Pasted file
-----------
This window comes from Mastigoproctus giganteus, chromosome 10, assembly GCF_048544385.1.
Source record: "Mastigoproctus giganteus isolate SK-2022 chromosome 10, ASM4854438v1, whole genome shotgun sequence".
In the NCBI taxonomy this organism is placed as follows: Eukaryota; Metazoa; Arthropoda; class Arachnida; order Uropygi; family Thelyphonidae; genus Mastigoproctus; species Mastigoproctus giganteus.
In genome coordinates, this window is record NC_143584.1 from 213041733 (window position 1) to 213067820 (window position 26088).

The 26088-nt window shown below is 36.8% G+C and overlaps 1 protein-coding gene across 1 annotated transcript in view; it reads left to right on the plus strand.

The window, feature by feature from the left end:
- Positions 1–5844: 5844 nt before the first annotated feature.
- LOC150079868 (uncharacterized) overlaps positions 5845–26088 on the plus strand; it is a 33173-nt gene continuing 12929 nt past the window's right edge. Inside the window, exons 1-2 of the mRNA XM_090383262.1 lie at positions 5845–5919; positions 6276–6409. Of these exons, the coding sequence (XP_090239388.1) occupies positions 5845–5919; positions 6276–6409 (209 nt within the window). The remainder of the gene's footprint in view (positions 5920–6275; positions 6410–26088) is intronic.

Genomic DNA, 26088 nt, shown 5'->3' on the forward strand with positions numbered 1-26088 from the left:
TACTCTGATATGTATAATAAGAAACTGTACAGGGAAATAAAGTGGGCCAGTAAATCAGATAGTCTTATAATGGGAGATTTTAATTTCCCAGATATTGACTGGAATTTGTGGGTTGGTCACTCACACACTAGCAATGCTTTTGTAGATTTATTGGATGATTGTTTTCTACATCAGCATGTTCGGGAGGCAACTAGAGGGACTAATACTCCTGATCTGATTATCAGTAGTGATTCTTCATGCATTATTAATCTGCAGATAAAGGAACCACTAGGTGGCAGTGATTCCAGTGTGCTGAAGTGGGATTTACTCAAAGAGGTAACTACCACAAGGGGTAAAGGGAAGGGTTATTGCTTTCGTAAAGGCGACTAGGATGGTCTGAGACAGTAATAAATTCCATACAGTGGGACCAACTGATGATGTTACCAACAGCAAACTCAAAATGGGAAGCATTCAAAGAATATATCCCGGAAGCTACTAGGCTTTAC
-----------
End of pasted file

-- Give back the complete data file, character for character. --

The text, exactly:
This window comes from Mastigoproctus giganteus, chromosome 10, assembly GCF_048544385.1.
Source record: "Mastigoproctus giganteus isolate SK-2022 chromosome 10, ASM4854438v1, whole genome shotgun sequence".
In the NCBI taxonomy this organism is placed as follows: Eukaryota; Metazoa; Arthropoda; class Arachnida; order Uropygi; family Thelyphonidae; genus Mastigoproctus; species Mastigoproctus giganteus.
In genome coordinates, this window is record NC_143584.1 from 213041733 (window position 1) to 213067820 (window position 26088).

The 26088-nt window shown below is 36.8% G+C and overlaps 1 protein-coding gene across 1 annotated transcript in view; it reads left to right on the plus strand.

The window, feature by feature from the left end:
- Positions 1–5844: 5844 nt before the first annotated feature.
- LOC150079868 (uncharacterized) overlaps positions 5845–26088 on the plus strand; it is a 33173-nt gene continuing 12929 nt past the window's right edge. Inside the window, exons 1-2 of the mRNA XM_090383262.1 lie at positions 5845–5919; positions 6276–6409. Of these exons, the coding sequence (XP_090239388.1) occupies positions 5845–5919; positions 6276–6409 (209 nt within the window). The remainder of the gene's footprint in view (positions 5920–6275; positions 6410–26088) is intronic.

Genomic DNA, 26088 nt, shown 5'->3' on the forward strand with positions numbered 1-26088 from the left:
TACTCTGATATGTATAATAAGAAACTGTACAGGGAAATAAAGTGGGCCAGTAAATCAGATAGTCTTATAATGGGAGATTTTAATTTCCCAGATATTGACTGGAATTTGTGGGTTGGTCACTCACACACTAGCAATGCTTTTGTAGATTTATTGGATGATTGTTTTCTACATCAGCATGTTCGGGAGGCAACTAGAGGGACTAATACTCCTGATCTGATTATCAGTAGTGATTCTTCATGCATTATTAATCTGCAGATAAAGGAACCACTAGGTGGCAGTGATTCCAGTGTGCTGAAGTGGGATTTACTCAAAGAGGTAACTACCACAAGGGGTAAAGGGAAGGGTTATTGCTTTCGTAAAGGCGACTAGGATGGTCTGAGACAGTAATAAATTCCATACAGTGGGACCAACTGATGATGTTACCAACAGCAAACTCAAAATGGGAAGCATTCAAAGAATATATCCCGGAAGCTACTAGGCTTTAC